Review by Sean Boelman
Written and directed by Juliano Dornelles and Kleber Mendonça, Bacurau is a new Brazilian satirical thriller that feels shockingly timely given recent events. However, despite the wealth of fascinating ideas that the film has on its mind, the script lacks the narrative cohesion to be a brilliant cross-genre hit.
The movie follows a group of villagers in a small Brazillian town as they mourn the loss of their matriarch, only to find themselves forced to unite over a mysterious threat that they do not understand. Perhaps the film’s biggest problem is that it seems to lack a clear identity. Much of the first half of the movie plays out like a subtle character drama, only for the script to take a sharp turn in the second half and become a gory action-thriller.
General audiences will likely be thrown off by the film’s inconsistent pacing. The first act of the movie draws one in with some interesting character development, but that is thrown out the window with a sudden perspective shift heading into the second half. It is clear where the viewer’s sympathy is supposed to lie, but the film doesn’t allow this to form naturally.
The character development in the movie is as unorthodox as its tone. With its significant pivot midway through the storyline, the arc that was built up in the opening of the film ends up falling apart. There are some very emotional moments throughout, but the movie isn’t able to maintain the attachment that viewers initially grow to the characters.
It is obvious that Dornelles and Mendonça have a lot to say about the way in which society functions, but unlike other recent satires that have explored the exploitation of the lower classes, this film lacks subtlety. There is also a very interesting message on the surface about banding together to face an outside threat, but that isn’t explored with as much depth as one would hope.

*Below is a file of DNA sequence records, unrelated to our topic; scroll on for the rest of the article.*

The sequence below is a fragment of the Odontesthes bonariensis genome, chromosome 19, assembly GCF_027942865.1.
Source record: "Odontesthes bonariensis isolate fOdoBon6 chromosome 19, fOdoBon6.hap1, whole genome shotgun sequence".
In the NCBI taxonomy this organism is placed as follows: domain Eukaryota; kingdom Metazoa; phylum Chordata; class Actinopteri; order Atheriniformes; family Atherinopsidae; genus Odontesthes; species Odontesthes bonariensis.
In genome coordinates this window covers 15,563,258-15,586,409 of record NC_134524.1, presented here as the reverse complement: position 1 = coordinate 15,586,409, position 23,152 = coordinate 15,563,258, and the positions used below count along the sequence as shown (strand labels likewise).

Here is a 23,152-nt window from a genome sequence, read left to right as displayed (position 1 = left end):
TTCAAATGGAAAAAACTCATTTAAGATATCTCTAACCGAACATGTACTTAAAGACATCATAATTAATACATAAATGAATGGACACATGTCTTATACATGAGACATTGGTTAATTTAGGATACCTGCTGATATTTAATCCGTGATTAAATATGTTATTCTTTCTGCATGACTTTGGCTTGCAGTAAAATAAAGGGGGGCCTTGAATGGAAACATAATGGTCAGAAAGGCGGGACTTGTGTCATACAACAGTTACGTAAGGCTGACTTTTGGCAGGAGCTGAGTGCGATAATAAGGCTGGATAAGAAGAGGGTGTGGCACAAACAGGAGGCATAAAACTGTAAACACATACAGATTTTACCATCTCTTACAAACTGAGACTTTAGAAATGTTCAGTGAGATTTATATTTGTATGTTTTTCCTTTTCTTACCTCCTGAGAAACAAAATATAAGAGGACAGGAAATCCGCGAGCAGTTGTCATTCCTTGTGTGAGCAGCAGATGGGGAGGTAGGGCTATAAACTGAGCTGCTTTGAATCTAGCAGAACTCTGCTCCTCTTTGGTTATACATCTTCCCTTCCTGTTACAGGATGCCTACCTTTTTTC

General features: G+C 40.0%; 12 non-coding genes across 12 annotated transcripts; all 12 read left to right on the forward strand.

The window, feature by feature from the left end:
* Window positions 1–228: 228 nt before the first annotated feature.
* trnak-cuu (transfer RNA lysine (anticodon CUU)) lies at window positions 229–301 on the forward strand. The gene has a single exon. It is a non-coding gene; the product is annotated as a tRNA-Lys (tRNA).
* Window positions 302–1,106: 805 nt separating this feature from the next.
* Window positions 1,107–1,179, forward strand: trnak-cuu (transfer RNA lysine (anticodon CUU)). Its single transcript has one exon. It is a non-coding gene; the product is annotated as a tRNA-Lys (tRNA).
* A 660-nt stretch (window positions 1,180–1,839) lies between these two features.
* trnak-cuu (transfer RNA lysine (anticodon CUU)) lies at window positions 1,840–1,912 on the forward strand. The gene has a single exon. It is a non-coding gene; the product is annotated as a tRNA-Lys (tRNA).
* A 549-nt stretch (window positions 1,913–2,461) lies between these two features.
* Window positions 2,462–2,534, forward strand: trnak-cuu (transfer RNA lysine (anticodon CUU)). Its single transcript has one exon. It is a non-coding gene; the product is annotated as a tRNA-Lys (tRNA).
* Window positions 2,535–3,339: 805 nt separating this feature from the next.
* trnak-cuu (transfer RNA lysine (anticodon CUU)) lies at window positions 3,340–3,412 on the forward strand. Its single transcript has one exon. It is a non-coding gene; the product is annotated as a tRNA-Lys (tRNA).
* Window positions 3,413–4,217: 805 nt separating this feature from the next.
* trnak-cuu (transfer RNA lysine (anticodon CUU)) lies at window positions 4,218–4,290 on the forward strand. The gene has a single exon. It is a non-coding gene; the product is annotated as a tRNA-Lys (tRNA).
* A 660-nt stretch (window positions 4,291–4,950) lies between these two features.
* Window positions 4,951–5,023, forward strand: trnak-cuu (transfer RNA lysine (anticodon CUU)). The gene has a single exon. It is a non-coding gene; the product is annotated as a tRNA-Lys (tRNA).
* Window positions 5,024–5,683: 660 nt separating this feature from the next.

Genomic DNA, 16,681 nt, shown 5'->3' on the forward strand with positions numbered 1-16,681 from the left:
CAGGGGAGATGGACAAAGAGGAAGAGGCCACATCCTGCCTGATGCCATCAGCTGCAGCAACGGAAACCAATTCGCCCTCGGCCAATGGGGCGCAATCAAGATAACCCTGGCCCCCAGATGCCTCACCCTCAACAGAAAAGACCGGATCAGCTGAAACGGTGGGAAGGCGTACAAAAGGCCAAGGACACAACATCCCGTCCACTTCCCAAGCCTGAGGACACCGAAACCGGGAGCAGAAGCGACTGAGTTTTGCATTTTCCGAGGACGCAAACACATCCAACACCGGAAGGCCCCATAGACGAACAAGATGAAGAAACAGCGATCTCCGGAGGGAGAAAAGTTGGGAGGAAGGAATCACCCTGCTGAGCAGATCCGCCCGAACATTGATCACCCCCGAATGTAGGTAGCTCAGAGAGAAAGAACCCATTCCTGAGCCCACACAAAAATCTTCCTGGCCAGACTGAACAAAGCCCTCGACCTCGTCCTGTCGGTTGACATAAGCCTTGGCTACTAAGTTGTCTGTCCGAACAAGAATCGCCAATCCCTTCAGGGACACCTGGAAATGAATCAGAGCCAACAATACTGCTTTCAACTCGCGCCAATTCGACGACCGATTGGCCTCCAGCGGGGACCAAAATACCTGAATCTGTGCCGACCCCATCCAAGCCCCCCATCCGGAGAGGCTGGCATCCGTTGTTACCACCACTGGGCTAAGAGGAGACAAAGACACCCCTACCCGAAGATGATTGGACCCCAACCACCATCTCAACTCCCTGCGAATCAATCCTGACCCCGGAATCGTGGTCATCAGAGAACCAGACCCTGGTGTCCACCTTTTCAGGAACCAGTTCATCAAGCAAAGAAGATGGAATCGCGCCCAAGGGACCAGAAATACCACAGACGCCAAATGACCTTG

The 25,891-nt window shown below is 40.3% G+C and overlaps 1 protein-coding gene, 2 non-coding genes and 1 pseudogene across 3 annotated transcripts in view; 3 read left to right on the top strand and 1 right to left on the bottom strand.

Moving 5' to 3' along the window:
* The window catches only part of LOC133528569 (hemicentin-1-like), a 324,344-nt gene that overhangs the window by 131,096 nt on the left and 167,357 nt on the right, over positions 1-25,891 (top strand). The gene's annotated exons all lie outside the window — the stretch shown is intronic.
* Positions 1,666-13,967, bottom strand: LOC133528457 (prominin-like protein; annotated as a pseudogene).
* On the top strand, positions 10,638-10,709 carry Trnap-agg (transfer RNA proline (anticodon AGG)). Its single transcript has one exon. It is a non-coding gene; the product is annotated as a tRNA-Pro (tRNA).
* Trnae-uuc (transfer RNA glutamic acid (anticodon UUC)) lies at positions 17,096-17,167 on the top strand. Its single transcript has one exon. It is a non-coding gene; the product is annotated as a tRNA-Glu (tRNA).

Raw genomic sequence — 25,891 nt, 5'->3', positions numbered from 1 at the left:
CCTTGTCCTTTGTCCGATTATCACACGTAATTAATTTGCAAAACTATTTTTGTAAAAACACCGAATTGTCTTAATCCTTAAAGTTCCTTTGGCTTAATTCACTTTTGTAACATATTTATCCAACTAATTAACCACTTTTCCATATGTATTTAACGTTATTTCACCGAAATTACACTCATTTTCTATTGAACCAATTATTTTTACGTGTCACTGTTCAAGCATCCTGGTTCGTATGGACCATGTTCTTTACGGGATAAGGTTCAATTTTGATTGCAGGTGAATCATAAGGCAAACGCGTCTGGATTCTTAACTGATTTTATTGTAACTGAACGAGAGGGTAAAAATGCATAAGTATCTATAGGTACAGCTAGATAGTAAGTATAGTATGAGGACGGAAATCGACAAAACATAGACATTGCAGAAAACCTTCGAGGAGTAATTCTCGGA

The acting in the movie is certainly very strong, led by excellent performances by Bárbara Colen and Udo Kier. Colen serves as the emotional core of the film, her turn grounding the story even in its more absurd moments. Kier, on the other hand, is an absolute joy to watch, lighting up the screen in yet another over-the-top genre performance that only he could deliver.
On a technical level, Dornelles and Mendonça deliver an absolutely beautiful movie, even once it takes a more gruesome turn. The cinematography by Pedro Sotero is great and takes advantage of the desert atmosphere to lend the film a Western-like look. Furthermore, the practical effects used in the movie are shockingly effective.
Bacurau has a lot of interesting ideas at its core, and while it explores some of them in a very interesting way, its ambition doesn’t always pay off. Still, as an outside-the-box midnight movie, the film will have plenty of admirers.
Bacurau is now screening online in partnership with indie theaters as a part of the new Kino Marquee program. Participating locations can be found here.
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